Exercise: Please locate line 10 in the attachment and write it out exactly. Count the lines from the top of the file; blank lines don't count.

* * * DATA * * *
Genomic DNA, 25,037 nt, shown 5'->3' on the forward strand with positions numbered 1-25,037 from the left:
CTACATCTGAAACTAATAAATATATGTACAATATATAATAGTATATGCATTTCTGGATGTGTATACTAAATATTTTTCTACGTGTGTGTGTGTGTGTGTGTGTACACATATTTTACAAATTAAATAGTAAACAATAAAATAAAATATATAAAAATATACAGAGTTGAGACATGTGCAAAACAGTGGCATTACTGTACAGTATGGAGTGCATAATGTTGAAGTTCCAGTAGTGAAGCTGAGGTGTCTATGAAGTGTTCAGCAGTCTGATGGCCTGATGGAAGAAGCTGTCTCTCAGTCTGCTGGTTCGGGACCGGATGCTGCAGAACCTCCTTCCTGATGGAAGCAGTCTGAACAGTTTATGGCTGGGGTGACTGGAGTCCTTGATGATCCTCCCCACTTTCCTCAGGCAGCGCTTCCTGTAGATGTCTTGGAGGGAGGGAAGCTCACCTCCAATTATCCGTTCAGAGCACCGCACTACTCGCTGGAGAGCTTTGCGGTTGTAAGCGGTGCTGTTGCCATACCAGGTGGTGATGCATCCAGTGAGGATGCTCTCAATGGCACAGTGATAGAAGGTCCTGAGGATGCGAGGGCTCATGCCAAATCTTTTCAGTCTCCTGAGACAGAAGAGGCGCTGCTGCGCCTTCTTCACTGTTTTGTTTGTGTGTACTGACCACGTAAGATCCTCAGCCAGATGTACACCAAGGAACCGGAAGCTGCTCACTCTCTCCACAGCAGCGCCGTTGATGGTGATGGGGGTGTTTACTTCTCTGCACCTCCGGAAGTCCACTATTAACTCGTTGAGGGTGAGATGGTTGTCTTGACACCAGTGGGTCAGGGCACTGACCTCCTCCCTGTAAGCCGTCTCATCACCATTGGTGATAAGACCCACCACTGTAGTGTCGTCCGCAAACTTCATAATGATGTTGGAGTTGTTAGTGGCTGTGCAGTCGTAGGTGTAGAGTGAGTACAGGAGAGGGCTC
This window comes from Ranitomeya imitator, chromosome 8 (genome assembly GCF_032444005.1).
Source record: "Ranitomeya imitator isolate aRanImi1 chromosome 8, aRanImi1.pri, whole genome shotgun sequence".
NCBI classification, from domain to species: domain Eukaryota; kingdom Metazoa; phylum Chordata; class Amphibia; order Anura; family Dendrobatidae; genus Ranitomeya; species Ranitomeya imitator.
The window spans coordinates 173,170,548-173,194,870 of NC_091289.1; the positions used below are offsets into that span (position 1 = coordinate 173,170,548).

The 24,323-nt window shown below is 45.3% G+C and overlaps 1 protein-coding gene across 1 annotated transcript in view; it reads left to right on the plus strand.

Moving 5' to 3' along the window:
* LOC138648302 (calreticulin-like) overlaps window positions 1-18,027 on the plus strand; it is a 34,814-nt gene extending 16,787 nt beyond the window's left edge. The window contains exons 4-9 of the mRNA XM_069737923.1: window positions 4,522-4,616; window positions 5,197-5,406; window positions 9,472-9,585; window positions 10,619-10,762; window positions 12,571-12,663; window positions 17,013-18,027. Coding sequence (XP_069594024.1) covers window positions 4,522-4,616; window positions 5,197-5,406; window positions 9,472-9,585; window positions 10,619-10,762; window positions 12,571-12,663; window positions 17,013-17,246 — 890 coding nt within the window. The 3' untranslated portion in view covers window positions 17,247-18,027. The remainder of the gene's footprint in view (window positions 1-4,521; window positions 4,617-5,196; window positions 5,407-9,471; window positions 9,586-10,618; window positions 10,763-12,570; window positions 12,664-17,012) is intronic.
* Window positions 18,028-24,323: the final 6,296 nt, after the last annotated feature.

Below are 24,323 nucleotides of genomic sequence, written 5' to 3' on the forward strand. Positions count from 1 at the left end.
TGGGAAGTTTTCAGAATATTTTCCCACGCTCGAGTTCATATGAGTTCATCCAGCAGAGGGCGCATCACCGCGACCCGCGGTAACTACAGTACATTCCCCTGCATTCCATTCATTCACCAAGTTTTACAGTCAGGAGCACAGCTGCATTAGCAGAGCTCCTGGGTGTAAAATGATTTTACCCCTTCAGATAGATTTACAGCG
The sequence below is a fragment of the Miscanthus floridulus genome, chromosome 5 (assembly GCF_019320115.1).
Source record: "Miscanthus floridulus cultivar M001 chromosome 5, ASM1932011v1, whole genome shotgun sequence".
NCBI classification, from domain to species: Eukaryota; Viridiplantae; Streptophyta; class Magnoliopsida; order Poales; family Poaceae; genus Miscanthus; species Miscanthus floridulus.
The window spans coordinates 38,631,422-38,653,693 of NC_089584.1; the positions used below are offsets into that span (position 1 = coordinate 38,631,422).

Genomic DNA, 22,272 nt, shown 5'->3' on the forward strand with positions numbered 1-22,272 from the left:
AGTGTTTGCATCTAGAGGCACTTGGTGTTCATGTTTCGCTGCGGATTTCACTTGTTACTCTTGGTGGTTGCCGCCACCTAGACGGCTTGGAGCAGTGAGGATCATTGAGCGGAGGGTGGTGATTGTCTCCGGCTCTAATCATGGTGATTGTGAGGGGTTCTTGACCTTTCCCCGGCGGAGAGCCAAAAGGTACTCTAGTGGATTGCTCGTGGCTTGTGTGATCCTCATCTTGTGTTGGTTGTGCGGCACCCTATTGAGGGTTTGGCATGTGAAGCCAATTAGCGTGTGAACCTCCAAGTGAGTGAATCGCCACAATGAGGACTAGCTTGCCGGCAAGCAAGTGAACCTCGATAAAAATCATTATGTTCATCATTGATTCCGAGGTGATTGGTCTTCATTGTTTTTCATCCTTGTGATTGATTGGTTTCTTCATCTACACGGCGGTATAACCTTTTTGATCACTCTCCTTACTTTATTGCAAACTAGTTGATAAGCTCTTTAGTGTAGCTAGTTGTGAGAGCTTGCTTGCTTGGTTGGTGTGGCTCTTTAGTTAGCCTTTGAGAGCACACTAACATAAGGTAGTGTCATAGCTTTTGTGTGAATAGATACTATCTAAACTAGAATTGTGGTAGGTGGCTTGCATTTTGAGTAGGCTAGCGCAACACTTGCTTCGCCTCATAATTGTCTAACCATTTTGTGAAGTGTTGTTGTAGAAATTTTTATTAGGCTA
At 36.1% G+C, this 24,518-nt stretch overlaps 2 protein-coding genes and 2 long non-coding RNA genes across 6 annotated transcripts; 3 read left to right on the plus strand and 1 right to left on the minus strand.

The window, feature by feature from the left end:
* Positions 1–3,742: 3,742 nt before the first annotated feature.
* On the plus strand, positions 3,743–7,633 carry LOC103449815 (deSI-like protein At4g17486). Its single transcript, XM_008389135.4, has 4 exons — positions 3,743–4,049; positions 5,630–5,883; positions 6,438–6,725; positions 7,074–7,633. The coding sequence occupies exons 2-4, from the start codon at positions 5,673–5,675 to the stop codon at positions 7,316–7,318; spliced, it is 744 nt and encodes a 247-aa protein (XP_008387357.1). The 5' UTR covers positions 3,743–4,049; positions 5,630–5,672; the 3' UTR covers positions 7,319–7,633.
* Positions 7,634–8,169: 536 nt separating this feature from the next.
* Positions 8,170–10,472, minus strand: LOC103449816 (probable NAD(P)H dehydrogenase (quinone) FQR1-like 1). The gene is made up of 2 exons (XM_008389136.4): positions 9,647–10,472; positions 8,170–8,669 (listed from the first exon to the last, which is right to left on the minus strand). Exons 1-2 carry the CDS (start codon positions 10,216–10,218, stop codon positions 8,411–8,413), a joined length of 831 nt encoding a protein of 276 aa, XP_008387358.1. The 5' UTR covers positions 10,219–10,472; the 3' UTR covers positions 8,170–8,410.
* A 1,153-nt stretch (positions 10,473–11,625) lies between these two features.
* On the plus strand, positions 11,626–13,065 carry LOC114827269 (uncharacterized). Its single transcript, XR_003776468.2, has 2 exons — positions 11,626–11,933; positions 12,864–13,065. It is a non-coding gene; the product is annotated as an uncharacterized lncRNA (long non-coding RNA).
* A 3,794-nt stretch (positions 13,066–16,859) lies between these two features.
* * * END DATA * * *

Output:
* Window positions 18,028-24,323: the final 6,296 nt, after the last annotated feature.